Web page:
Just a quick note because this amused me.
What you see here is the brand-new line score introduced by Major League Baseball this season. See that column right in the middle labeled “C”? That’s what’s new and “exciting” in baseball this year.
MLB introduced two major changes to the rules this year, one designed to protect catchers from being trampled by runners trying to score, the other allowing managers to challenge umpires’ calls.
No, the “C” column does not record injured catchers. It shows whether the managers have used the challenges.
That’s right. MLB is so excited about the manager’s new ability–something football coaches have had for years–that they’re going to remind everyone about it all game long.
I’ll eventually have some thoughts about replay, but I didn’t want to wait on this little snippet.
Full post tomorrow, with something for 90% of the blog’s readers.
I don’t like the new “Challenge” option. Some of my friends would respond that I’m unlikely to like anything that changes the game, and they might be right; I don’t like the new rule protecting the catcher, either, and when they put a hard hat on the pitcher (which, I predict, they will do in a year or two), I won’t like that, either.
But, I particularly do not like the challenge option, and I’ll tell you why (you’re welcome): it eliminates one of the great traditions of the game- the bad call that you just have to live with, because, well, because the Ump made the call, and that’s all there is to it- unless you’re the Manager, in which case, you have the obligation to storm out of the dugout and get in the Umpire’s face, questioning, first, his vision and ability to judge this situation, and then moving along to his heritage and intelligence level and so on, until he throws you out of the game. Great theater, and for decades a Manager’s dedication and loyalty to “his guys” has been indicated by his ability and willingness to get out there and blow his top. I know of no case in which an Umpire was motivated to reverse his decision because his family of origin and the dimensions of his reproductive organs were spoken of disparagingly, at high volume, with the crowd roaring in support, or derision. It wasn’t about getting the decision reversed, of course. It was about demonstrating that the Manager (and, by extension, his team) was a stand up guy, who wasn’t going to take a bad call (even, sometimes, if it wasn’t really a bad call) without a tussle.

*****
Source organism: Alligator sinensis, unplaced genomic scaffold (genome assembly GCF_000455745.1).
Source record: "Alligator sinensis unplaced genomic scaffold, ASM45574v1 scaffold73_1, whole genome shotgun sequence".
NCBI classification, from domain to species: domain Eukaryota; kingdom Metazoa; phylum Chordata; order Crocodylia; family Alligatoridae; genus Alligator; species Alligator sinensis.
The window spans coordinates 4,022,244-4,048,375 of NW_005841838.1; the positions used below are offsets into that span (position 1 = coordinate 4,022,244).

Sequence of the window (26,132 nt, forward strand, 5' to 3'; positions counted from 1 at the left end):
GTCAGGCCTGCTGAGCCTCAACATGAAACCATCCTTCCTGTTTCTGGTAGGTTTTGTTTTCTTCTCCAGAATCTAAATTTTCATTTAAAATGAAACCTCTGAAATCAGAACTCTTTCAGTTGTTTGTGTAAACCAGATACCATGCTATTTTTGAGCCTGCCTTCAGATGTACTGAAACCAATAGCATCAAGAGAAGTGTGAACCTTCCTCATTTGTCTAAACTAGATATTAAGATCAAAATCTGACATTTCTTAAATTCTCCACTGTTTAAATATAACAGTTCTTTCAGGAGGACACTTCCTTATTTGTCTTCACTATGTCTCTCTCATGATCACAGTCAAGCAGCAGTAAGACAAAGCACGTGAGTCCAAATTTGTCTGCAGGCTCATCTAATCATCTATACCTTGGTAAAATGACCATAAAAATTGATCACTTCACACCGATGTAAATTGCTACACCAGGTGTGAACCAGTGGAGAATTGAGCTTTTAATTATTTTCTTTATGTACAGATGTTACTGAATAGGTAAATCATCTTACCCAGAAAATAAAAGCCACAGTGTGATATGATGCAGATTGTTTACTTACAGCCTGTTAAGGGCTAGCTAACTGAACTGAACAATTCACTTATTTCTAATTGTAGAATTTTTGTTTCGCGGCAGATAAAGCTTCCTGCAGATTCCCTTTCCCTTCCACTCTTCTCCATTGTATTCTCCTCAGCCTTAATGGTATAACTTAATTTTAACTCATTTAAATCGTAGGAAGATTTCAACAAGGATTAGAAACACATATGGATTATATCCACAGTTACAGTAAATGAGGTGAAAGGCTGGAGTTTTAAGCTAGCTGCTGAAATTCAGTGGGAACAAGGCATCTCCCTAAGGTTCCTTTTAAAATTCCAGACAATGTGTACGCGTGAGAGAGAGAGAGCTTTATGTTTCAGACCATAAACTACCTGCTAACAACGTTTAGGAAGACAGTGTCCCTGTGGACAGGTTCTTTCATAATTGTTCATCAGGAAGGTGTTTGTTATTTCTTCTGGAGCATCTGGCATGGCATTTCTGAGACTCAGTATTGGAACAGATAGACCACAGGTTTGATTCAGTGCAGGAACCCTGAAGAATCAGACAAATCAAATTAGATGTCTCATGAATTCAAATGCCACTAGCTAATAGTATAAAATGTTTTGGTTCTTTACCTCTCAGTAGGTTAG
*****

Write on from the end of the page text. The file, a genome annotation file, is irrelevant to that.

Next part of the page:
Now? Feh. Now, the Manager raises a pinky and says, “Excuse me. I’d like that judged, please”, and the Umpire says, “Of course. We’ll do that right away. It’s certainly possible that we’ve made a mistake, and let’s all just put our minds at rest, why don’t we”. Christ in a crinoline tutu, it’s enough to make you weep.
The right call was what the Umpire said. You live with it. Now? Now, we’ve lost another piece of what makes the game interesting, in the name of accuracy. That was never the point. To hell with it.
I said I would be writing something on replay, and I will in a couple of weeks (a slight delay seems only appropriate). If you want a hint about my feelings, I invite you to meditate on the end of “The Year the Yankees Lost the Pennant”.